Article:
Od: This is the gift of ecstasy provided to humans by the Gods. It is what separates humanity from other animals, and is our eternal link with the Gods.
Creation Story: A poem Voluspa (Prophecy of the Seeress) contains an Asatru story of the creation of the universe. Between Muspelheim (The Land of Fire) and Niflheim the Land of Ice was an empty space called Ginnungigap. The fire and ice moved towards each other; when they collided, the universe came into being. Odin, Vili and Ve later created the world from the body of a giant that they had slain.

After death:
Those who die in battle will be carried to Valhalla by the Valkyries. There they will eat Särimner (a pig that is daily slaughtered and resurrected) with the Gods. Some, but not all, Asatruars believe that those who have lived a very evil and treacherous life go to Hifhel, (a.k.a Hiflhel). This is a place of torment. The remainder go to Hel, a place of calmness and peace, from which the name of the Christian Hell was derived. However, Hel is much closer to the Christian view of Heaven than to its concept of Hell.

Asatru Rituals and Practices:

Their local religious communities are called Kindreds, Hearths, or Garths. Male priests are called Gothi; priestesses are Gythia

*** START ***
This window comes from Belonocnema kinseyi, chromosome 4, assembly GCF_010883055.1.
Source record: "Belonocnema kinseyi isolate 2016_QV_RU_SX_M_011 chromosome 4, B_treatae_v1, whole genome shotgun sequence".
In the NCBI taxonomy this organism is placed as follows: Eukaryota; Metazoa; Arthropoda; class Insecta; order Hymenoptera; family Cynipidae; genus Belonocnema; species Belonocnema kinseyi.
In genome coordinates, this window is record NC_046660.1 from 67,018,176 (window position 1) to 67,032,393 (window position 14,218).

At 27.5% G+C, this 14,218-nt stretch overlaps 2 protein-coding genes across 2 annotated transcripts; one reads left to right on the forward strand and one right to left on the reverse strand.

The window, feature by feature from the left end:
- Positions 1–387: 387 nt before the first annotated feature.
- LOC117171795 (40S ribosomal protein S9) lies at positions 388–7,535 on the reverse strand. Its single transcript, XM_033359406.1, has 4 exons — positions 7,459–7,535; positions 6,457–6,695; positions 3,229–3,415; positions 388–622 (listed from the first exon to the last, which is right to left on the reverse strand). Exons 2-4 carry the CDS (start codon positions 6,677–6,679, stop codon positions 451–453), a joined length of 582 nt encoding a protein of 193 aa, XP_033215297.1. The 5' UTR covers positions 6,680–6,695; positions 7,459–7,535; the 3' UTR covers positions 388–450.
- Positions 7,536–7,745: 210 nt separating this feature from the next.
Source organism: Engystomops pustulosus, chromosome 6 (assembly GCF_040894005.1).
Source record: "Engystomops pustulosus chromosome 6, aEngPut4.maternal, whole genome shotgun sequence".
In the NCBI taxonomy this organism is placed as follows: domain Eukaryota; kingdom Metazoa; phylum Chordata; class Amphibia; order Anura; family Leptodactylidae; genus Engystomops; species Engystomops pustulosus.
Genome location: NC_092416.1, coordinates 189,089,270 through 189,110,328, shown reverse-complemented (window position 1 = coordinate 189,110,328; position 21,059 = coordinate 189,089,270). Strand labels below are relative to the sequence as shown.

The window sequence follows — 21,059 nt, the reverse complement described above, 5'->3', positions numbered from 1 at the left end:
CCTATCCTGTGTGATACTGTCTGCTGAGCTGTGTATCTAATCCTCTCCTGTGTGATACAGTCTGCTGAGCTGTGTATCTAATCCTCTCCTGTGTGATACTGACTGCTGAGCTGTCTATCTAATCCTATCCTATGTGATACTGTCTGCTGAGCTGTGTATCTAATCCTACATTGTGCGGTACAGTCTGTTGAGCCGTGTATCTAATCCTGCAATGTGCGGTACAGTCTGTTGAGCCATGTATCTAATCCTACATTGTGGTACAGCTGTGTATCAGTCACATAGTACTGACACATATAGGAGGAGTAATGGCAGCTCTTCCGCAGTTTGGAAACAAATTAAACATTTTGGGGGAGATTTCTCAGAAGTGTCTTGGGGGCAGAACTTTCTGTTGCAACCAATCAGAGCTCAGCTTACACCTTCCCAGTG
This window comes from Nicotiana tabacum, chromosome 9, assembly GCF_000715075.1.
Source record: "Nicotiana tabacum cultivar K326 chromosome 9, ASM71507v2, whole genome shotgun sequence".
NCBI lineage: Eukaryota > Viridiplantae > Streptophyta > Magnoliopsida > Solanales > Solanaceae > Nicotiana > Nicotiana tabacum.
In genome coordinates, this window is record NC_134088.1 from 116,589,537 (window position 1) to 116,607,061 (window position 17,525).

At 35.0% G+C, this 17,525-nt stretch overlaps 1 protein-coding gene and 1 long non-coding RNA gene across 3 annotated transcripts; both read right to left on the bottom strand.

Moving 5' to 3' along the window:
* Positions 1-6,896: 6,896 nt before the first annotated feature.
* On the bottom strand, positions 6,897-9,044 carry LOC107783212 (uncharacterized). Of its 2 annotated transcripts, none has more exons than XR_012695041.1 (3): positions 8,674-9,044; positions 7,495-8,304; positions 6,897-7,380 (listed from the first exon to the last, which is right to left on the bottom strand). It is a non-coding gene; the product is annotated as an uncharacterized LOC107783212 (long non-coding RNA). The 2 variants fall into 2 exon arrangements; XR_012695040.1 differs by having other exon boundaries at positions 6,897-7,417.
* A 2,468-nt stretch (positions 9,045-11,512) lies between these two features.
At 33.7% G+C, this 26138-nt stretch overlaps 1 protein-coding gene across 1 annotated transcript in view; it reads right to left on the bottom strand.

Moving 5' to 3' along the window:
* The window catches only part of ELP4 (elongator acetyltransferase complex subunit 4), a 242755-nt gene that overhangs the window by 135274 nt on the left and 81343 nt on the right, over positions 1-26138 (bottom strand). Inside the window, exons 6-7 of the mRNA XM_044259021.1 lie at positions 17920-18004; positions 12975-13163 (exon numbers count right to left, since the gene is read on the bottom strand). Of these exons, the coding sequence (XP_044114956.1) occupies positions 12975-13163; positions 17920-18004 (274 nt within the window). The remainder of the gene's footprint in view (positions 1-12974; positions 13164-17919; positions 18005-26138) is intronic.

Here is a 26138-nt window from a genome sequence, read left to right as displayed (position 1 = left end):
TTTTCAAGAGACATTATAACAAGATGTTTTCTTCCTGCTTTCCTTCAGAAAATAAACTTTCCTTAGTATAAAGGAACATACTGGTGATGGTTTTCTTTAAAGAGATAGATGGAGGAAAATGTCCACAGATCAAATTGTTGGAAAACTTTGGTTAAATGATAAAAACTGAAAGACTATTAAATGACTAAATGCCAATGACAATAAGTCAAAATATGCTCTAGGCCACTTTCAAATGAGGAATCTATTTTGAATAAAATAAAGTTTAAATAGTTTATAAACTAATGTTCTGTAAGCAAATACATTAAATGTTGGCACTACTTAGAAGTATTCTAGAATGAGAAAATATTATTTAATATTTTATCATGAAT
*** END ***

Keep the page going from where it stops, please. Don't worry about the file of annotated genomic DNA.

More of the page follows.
The Blot: (pronounced "bloats") This is their most common religious ritual; it is a sacrifice to the Gods. In olden days, as with almost all ancient religions, an animal was consecrated to the deities and then slaughtered. This was not seen as a bribe or as a method of capturing the power of the dying animal. It is simply the way in which the ancient Norse shared their bounty with a gift to the Gods. Currently, the animal sacrifice has been replaced by the offer of beer, juice or mead. Afterwards, those present are either sprinkled with the liquid, or drink it in sequence.
The Sumbel: This is a ritual drinking celebration, in which a horn filled with a drink is passed around the group. Each person delivers a greeting; a toast to the Gods, ancient heroes, or one's ancestors; or a story, song or poem. He or she then drinks from the horn.
Profession or Adoption: This is the act of making a commitment to Asatru to the exclusion of other faiths, by solemnly giving an oath of allegiance and kinship to the Gods of Asgard, the Aesir and Vanir. It is a simple ceremony usually done in the presence of a Gothi or Gythia and the rest of the Kindred, Hearth or Garth. It is taken on an oath ring or some other sacred object.

Seasonal Days of Celebration:
In common with most Neo-Pagan faiths, their main holy days are:
Summer Finding, at the spring equinox, typically March 21. This is dedicated to Ostara.
Winter Finding, at the fall equinox, typically September 21
Midsummer, at the summer solstice, typically June 21
Yule, which starts on the winter solstice (typically December 21) on the Mother Night of Yule. It lasts for 12 days or more. This is the most important day of the year. Many Norse symbols have been adsorbed by the Christian celebration of Christmas: evergreen trees, Yule logs, holly, etc.Many also celebrate days between the solstices and equinoxes. Various traditions within Asatru observe them on different dates: